What About The Glycemic Index
Your daily carb total, spread steadily across the day, is one key to good blood sugar control. Some people also use the glycemic index , a rating of how individual foods raise blood sugar levels. Beans and whole-grain breads and cereals have a lower GI than white bread and regular pasta. Juice has a higher GI than whole fruit. Craving a high-GI food? Eat it along with a lower-GI choice to help control your levels.
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Taking Care Of Yourself When Stressed
When were stressed, we typically dont take good care of ourselves.
Theres a reason they call it comfort food. For most people, chocolate or fast food seems to be the first thing they reach for when were stressed.
Stress also makes it tempting to put off your regular exercise routine in favor of the couch and a Netflix binge.
These can all become deciding factors in a spike in blood sugar.
Need a solution? Get moving when youre stressed. Dont feel like you have to complete an extensive cardio routine. Often something as simple as a walk around the block can make a difference in your mood.
Can Stress Cause Prediabetes Or Type 2 Diabetes
Saying that stress causes prediabetes or type 2 diabetes isnt entirely accurate.
What is more accurate is that the physical response to stress, as well as the habits that are often associated with stress, all contribute to a higher risk for type 2 diabetes.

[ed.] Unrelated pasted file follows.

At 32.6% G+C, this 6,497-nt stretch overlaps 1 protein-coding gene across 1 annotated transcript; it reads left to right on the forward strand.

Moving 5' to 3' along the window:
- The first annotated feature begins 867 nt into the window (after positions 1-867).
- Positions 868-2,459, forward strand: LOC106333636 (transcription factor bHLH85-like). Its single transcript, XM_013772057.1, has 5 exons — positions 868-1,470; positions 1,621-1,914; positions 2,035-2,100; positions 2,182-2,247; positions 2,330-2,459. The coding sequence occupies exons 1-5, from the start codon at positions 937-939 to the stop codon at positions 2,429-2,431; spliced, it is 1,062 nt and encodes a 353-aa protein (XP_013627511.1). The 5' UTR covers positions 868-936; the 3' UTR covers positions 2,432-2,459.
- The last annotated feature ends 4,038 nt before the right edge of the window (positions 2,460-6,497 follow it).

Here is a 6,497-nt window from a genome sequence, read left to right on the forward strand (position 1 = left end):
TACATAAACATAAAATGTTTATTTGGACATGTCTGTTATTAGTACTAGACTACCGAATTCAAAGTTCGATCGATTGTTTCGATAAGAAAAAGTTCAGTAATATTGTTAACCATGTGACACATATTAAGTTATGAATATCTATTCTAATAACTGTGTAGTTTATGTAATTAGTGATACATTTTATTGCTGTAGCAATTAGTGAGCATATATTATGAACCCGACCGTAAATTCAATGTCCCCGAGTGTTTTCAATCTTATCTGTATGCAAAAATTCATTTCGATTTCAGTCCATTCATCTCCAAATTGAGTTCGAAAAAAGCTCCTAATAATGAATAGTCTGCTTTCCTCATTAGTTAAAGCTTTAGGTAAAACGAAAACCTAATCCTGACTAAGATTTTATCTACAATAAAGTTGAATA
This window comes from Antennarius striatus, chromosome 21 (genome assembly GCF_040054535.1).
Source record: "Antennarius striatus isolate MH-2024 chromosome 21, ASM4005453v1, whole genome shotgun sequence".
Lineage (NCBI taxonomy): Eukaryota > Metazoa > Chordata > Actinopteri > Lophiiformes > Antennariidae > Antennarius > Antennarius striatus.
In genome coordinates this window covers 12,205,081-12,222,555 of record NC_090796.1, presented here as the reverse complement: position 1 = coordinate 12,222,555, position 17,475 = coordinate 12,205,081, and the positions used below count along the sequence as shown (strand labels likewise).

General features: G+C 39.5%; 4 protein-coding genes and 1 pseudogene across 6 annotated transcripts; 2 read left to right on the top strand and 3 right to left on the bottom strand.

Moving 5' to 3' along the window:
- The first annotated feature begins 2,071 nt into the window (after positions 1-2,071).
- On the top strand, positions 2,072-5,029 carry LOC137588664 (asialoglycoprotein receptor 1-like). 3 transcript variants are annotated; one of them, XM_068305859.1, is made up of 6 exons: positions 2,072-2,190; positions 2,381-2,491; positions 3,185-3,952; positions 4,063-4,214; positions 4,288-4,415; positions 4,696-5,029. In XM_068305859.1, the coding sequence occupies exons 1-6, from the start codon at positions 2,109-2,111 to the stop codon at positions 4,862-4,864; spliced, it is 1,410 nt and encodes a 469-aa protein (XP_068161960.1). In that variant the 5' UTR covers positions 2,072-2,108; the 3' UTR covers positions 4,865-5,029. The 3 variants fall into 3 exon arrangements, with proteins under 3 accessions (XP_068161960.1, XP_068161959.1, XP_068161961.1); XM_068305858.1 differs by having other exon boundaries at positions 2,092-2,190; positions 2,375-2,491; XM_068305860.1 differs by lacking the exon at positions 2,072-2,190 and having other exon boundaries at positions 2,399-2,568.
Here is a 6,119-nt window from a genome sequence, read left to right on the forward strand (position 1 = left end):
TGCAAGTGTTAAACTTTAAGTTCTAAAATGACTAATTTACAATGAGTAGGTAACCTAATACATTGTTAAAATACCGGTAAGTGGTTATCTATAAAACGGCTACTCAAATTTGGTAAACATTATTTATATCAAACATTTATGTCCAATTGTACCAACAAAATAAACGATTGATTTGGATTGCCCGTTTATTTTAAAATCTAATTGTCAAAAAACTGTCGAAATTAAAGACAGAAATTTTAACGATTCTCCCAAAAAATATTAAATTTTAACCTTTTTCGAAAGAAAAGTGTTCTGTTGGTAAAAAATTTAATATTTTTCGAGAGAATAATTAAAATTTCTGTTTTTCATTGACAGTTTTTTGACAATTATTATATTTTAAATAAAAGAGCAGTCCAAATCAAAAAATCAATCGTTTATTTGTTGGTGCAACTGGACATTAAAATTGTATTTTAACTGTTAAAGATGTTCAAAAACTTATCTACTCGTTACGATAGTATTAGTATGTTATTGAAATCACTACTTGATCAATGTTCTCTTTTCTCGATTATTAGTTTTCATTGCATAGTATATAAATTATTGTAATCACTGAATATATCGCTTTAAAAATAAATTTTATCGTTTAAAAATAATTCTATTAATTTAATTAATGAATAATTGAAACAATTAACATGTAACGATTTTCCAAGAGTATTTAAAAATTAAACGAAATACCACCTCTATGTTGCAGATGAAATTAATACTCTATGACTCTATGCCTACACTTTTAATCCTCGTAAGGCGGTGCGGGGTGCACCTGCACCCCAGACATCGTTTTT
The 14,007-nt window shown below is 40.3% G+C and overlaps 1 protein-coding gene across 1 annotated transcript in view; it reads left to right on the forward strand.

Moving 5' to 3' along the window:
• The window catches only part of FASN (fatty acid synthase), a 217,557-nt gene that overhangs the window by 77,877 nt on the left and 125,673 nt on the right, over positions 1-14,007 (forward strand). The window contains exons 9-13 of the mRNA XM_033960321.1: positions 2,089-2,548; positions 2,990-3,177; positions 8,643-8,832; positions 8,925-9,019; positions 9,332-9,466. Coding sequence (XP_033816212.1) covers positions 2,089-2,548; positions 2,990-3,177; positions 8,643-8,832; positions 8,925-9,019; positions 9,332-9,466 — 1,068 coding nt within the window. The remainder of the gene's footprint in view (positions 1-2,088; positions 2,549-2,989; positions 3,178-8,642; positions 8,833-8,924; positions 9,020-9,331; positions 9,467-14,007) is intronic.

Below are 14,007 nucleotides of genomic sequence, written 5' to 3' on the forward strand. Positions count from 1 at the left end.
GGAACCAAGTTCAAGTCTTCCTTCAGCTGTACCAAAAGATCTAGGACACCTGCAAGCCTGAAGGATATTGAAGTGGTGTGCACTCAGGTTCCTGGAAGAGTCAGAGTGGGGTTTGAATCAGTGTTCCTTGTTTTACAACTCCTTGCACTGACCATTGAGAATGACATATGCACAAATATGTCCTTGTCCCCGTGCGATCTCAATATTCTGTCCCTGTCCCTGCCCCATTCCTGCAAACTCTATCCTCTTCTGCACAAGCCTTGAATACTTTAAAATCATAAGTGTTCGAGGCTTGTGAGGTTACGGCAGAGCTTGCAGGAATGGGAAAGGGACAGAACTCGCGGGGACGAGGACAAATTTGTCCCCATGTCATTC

On the physical side, recent research has shown that oxidative stress and chronic inflammation two common side effects of chronic emotional stress can directly increase insulin resistance and inhibit beta cell function.
As these are the two direct contributors to the development of type 2 diabetes, this is a relatively direct link between stress and diabetes risk factors.
On the mental side, many of the behaviors that are commonplace in stressed individuals comfort eating, not exercising as much as theyd like, poor sleep, elevated consumption of drugs and alcohol, weight gain, and a poor diet are all risk factors for type 2 diabetes.
In this way, not only does stress directly increase your risk of type 2 diabetes through physical responses, but its likely that many of the habits you might resort to during times of stress may also contribute to the development of type 2 diabetes.
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Stress Contributes To Insulin Resistance
Cortisol also makes it more difficult for the pancreas to secrete insulin, which is needed to move sugar out of the blood and into the cells for energy, stabilizing the concentration of sugar within your blood. Over time, the pancreas struggles to keep up with the high demand for insulin. Glucose levels in the blood remain high. Cells cannot get the sugar they need and the cycle continues.This all contributes to insulin resistanceâwhich youâre already fighting againstâand may worsen your condition
Diabetes: A Source Of Stress
Diabetes is an agent of stress for several reasons:
- Diabetes is a condition that is chronic, permanent and imposed .
- The symptoms are usually present and disruptive.
- You are dependent on a treatment and forced to change your lifestyle.
- The treatment can cause side effects.
- The risk of complications compounds already numerous frustrations.
- The disease can undermine your self-image and self-confidence.
- You may be a victim of prejudice and discrimination: at work, when dealing with an insurance company, in the eyes of others, etc.
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How Can Stress Affect Diabetes
At the dawn of time, our ancestors lived in a world of danger. When they were attacked by cave bears, it was a bad idea to stay calm. So whenever they saw danger, their brains sounded a stress alarm that put their bodies into action.